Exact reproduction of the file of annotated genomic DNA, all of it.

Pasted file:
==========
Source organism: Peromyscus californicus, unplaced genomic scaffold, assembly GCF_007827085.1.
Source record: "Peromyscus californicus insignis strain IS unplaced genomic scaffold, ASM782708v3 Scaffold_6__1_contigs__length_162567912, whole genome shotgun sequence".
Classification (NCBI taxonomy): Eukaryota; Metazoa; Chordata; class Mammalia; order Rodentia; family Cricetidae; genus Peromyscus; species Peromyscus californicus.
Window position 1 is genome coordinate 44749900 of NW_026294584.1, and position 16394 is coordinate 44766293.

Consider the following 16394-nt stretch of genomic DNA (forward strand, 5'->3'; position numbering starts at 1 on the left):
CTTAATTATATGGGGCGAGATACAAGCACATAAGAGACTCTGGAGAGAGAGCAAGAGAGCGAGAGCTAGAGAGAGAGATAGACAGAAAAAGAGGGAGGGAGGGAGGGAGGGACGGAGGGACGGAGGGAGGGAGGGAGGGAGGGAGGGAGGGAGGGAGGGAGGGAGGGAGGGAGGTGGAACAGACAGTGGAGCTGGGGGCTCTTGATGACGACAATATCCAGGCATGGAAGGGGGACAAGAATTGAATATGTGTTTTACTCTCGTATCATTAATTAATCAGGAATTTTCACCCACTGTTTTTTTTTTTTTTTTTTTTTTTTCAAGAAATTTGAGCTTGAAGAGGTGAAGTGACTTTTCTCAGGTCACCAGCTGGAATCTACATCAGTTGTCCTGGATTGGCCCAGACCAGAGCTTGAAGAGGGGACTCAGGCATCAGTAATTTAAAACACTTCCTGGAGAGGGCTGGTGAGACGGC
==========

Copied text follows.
Source organism: Peromyscus californicus, unplaced genomic scaffold, assembly GCF_007827085.1.
Source record: "Peromyscus californicus insignis strain IS unplaced genomic scaffold, ASM782708v3 Scaffold_6__1_contigs__length_162567912, whole genome shotgun sequence".
Classification (NCBI taxonomy): Eukaryota; Metazoa; Chordata; class Mammalia; order Rodentia; family Cricetidae; genus Peromyscus; species Peromyscus californicus.
Window position 1 is genome coordinate 44749900 of NW_026294584.1, and position 16394 is coordinate 44766293.

Consider the following 16394-nt stretch of genomic DNA (forward strand, 5'->3'; position numbering starts at 1 on the left):
CTTAATTATATGGGGCGAGATACAAGCACATAAGAGACTCTGGAGAGAGAGCAAGAGAGCGAGAGCTAGAGAGAGAGATAGACAGAAAAAGAGGGAGGGAGGGAGGGAGGGACGGAGGGACGGAGGGAGGGAGGGAGGGAGGGAGGGAGGGAGGGAGGGAGGGAGGGAGGGAGGTGGAACAGACAGTGGAGCTGGGGGCTCTTGATGACGACAATATCCAGGCATGGAAGGGGGACAAGAATTGAATATGTGTTTTACTCTCGTATCATTAATTAATCAGGAATTTTCACCCACTGTTTTTTTTTTTTTTTTTTTTTTTTCAAGAAATTTGAGCTTGAAGAGGTGAAGTGACTTTTCTCAGGTCACCAGCTGGAATCTACATCAGTTGTCCTGGATTGGCCCAGACCAGAGCTTGAAGAGGGGACTCAGGCATCAGTAATTTAAAACACTTCCTGGAGAGGGCTGGTGAGACGGC